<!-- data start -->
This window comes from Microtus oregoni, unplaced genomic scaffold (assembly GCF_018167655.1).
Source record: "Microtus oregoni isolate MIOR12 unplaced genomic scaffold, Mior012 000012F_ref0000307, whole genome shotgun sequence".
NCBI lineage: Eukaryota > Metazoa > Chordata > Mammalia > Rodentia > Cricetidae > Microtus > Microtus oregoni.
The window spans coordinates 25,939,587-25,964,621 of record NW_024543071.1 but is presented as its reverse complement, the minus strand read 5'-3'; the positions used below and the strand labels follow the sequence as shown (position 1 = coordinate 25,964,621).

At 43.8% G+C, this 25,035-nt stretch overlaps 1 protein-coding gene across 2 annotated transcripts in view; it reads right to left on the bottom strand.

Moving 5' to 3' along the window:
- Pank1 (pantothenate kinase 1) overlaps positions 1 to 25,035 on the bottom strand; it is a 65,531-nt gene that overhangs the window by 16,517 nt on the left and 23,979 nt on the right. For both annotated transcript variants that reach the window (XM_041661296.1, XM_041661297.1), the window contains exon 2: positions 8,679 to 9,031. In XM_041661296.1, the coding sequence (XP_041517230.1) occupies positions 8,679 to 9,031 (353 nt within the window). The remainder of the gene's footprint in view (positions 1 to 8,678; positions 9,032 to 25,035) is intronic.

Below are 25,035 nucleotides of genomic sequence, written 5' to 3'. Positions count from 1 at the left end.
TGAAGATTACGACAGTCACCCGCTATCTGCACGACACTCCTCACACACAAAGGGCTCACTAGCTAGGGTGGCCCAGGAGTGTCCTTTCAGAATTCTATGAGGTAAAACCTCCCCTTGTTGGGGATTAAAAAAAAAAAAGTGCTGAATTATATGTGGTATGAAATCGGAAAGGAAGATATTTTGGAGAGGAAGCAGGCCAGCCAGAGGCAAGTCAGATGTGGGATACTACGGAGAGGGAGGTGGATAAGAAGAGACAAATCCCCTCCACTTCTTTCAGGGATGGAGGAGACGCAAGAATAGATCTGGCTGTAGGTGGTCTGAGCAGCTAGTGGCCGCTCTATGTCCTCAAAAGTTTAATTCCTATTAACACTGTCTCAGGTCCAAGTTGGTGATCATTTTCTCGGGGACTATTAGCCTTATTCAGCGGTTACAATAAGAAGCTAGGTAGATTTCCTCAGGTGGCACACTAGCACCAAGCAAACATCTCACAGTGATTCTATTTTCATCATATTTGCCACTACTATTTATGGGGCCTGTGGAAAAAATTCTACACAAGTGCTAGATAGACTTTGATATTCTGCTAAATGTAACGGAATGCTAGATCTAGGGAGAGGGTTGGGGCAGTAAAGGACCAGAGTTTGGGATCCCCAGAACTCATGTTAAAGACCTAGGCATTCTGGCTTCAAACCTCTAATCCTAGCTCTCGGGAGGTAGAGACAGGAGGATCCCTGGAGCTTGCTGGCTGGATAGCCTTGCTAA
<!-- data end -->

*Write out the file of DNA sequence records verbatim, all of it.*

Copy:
This window comes from Microtus oregoni, unplaced genomic scaffold (assembly GCF_018167655.1).
Source record: "Microtus oregoni isolate MIOR12 unplaced genomic scaffold, Mior012 000012F_ref0000307, whole genome shotgun sequence".
NCBI lineage: Eukaryota > Metazoa > Chordata > Mammalia > Rodentia > Cricetidae > Microtus > Microtus oregoni.
The window spans coordinates 25,939,587-25,964,621 of record NW_024543071.1 but is presented as its reverse complement, the minus strand read 5'-3'; the positions used below and the strand labels follow the sequence as shown (position 1 = coordinate 25,964,621).

At 43.8% G+C, this 25,035-nt stretch overlaps 1 protein-coding gene across 2 annotated transcripts in view; it reads right to left on the bottom strand.

Moving 5' to 3' along the window:
- Pank1 (pantothenate kinase 1) overlaps positions 1 to 25,035 on the bottom strand; it is a 65,531-nt gene that overhangs the window by 16,517 nt on the left and 23,979 nt on the right. For both annotated transcript variants that reach the window (XM_041661296.1, XM_041661297.1), the window contains exon 2: positions 8,679 to 9,031. In XM_041661296.1, the coding sequence (XP_041517230.1) occupies positions 8,679 to 9,031 (353 nt within the window). The remainder of the gene's footprint in view (positions 1 to 8,678; positions 9,032 to 25,035) is intronic.

Below are 25,035 nucleotides of genomic sequence, written 5' to 3'. Positions count from 1 at the left end.
TGAAGATTACGACAGTCACCCGCTATCTGCACGACACTCCTCACACACAAAGGGCTCACTAGCTAGGGTGGCCCAGGAGTGTCCTTTCAGAATTCTATGAGGTAAAACCTCCCCTTGTTGGGGATTAAAAAAAAAAAAGTGCTGAATTATATGTGGTATGAAATCGGAAAGGAAGATATTTTGGAGAGGAAGCAGGCCAGCCAGAGGCAAGTCAGATGTGGGATACTACGGAGAGGGAGGTGGATAAGAAGAGACAAATCCCCTCCACTTCTTTCAGGGATGGAGGAGACGCAAGAATAGATCTGGCTGTAGGTGGTCTGAGCAGCTAGTGGCCGCTCTATGTCCTCAAAAGTTTAATTCCTATTAACACTGTCTCAGGTCCAAGTTGGTGATCATTTTCTCGGGGACTATTAGCCTTATTCAGCGGTTACAATAAGAAGCTAGGTAGATTTCCTCAGGTGGCACACTAGCACCAAGCAAACATCTCACAGTGATTCTATTTTCATCATATTTGCCACTACTATTTATGGGGCCTGTGGAAAAAATTCTACACAAGTGCTAGATAGACTTTGATATTCTGCTAAATGTAACGGAATGCTAGATCTAGGGAGAGGGTTGGGGCAGTAAAGGACCAGAGTTTGGGATCCCCAGAACTCATGTTAAAGACCTAGGCATTCTGGCTTCAAACCTCTAATCCTAGCTCTCGGGAGGTAGAGACAGGAGGATCCCTGGAGCTTGCTGGCTGGATAGCCTTGCTAA